Owner, Ja’Duke Inc.; Age 36; Education: Fitchburg University (BS)
Williams started Ja’Duke Center for the Performing Arts as a part-time dance studio when she was a junior in college. Hoping for 30 to 40 students at first to cover the rent of her basement space, she had 125 enroll the first year. The studio eventually moved to an 8,000-square-foot space, where almost 400 singing, acting, and dance students now perform in up top 10 shows per year — in a state-of-the-art theater completed last fall. These days, Williams oversees several different branches of the Ja’Duke business — Ja’Duke Center for the Performing Arts, Ja’Duke Preschool, Ja’Duke Theater, Ja’Duke Driving School, and Ja’Duke Backdrops.
Kimberly Williams Photo by Kortney Fernette at Sugarloaf Studios
What’s been your biggest professional accomplishment so far in your career? I own Ja’Duke Inc. with my father, who is an incredible entrepreneur and businessman. For as long as I can remember, he has wanted to build a theater. This was something I never thought would be possible, but this past year, we took a risk and built a 540-seat theater. This was terrifying and exhilarating all at the same time. It is incredible to know we did something that very few people have done or will ever do, and we did it through so much hard work, dedication, persistence, and patience.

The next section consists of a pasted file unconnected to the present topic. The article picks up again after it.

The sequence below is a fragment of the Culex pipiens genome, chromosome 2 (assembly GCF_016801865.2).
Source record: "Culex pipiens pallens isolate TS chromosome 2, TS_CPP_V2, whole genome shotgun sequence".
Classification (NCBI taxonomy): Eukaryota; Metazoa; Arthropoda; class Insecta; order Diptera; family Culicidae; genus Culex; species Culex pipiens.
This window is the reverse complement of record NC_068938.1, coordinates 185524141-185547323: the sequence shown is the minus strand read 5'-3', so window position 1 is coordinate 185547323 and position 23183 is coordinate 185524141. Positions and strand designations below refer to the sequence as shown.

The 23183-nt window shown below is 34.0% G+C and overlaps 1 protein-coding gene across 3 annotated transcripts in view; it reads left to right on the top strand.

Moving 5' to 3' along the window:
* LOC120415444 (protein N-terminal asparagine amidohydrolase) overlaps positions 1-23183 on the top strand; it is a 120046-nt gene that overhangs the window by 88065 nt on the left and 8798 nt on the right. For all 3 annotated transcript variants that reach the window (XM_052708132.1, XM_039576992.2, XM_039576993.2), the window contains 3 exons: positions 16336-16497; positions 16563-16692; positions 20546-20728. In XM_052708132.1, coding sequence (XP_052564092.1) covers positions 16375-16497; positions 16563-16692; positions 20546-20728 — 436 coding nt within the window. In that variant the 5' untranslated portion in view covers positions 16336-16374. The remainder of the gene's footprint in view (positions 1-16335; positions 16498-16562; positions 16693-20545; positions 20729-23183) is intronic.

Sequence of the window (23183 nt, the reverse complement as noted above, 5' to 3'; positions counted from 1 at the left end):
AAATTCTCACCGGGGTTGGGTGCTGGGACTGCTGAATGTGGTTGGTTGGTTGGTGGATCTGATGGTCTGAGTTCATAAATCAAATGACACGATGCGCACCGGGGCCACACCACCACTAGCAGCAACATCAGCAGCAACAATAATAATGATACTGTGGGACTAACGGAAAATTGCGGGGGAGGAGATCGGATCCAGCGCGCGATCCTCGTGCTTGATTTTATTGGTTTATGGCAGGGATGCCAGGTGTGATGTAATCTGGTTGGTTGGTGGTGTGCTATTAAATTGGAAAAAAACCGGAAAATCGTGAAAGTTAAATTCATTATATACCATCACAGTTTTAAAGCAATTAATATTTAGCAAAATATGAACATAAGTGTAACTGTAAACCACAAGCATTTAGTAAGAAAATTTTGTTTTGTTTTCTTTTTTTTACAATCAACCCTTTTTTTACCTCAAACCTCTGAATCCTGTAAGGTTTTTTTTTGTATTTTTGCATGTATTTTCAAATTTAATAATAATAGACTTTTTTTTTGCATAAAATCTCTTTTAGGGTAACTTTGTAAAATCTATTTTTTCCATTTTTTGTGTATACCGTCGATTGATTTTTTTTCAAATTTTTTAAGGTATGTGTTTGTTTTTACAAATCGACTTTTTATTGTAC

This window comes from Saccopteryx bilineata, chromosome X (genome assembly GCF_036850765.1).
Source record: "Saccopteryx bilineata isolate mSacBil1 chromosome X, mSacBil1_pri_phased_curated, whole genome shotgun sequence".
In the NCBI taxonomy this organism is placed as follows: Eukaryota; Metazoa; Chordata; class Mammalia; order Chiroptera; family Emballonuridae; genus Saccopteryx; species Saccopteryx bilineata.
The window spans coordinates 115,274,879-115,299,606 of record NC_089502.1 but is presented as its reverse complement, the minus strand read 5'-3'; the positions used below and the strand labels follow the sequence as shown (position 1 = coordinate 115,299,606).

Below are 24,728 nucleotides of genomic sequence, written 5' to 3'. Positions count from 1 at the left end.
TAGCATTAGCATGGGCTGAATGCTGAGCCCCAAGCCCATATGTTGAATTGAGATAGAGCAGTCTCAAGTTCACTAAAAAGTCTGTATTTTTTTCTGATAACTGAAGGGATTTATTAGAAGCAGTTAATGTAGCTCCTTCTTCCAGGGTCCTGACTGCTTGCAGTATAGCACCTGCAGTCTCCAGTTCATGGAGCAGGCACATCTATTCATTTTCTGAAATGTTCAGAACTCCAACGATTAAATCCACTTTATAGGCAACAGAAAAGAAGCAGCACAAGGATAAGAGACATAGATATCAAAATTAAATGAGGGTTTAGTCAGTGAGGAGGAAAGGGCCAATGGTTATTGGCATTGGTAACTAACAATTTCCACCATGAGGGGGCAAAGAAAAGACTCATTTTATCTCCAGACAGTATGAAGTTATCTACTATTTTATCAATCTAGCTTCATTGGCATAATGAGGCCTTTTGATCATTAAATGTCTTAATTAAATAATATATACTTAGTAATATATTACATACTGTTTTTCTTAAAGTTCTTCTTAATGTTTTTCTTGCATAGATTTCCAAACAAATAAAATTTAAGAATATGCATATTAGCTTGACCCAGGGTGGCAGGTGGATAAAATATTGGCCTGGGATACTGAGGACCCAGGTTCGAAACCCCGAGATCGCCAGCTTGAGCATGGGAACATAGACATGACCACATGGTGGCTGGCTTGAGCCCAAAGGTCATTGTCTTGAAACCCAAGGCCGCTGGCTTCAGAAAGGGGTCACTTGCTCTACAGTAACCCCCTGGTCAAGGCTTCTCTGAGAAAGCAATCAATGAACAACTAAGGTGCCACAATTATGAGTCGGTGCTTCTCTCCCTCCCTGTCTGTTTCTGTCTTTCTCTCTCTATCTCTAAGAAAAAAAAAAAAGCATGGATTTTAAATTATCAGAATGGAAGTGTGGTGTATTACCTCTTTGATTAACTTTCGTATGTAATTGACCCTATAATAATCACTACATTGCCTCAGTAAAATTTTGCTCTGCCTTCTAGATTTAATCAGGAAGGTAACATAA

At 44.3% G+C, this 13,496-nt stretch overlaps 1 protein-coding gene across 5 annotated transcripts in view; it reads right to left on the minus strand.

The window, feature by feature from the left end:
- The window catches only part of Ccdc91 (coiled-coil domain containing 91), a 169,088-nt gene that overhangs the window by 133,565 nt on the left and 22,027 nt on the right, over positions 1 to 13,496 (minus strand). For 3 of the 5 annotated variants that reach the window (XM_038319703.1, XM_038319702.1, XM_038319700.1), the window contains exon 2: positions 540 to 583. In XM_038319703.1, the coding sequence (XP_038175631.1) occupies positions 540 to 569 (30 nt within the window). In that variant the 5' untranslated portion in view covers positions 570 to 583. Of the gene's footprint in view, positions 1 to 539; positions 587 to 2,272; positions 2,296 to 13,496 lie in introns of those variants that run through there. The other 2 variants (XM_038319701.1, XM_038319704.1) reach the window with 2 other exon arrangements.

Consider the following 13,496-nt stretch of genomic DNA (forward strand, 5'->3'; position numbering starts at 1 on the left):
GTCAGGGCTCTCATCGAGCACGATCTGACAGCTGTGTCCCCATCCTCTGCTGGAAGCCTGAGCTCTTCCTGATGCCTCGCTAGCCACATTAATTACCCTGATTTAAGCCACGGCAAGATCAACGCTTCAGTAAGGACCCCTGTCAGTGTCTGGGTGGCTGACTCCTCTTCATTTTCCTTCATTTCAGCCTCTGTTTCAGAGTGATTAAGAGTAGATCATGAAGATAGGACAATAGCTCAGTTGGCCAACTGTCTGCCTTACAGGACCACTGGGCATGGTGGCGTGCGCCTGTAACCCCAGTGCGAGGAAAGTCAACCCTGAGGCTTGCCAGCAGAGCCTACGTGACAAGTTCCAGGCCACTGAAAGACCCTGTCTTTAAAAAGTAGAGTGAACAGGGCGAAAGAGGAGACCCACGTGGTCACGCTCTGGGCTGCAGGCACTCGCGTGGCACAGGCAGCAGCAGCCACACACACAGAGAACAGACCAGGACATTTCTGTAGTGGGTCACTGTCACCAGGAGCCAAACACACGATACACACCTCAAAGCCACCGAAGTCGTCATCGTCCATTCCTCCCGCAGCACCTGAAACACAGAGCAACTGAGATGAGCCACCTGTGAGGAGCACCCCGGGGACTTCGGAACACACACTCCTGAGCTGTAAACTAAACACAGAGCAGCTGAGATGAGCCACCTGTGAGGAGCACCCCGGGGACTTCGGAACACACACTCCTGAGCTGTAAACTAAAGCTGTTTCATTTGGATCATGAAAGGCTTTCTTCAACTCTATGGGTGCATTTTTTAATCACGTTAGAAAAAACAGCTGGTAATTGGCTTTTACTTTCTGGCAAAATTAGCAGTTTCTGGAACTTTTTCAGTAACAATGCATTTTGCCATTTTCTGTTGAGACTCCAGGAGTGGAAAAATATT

What goal do you set for yourself at the star of each day? Be grateful! I have so many blessings, and I want to make sure I appreciate them every day over and over again.
What three words best describe you? Patient, energetic, crazy.
What are you passionate about? People!
What’s your favorite hangout or activity in Western Mass., and why? I love Flayvors of Cook Farm in Hadley. We take our kids there for ice cream and to see the animals. They love it, and the ice cream is delicious!
How do you relieve stress? Every day, I work out at F45 Training in Hadley. This is an incredible de-stresser for me and allows me to do one thing for me each day. The workouts are planned, and they have trainers on site, so it is the one time each day someone else is telling me what to do.
What will your work colleagues say at your funeral? She never stopped until the day she died — but the one thing I do know is she loved me.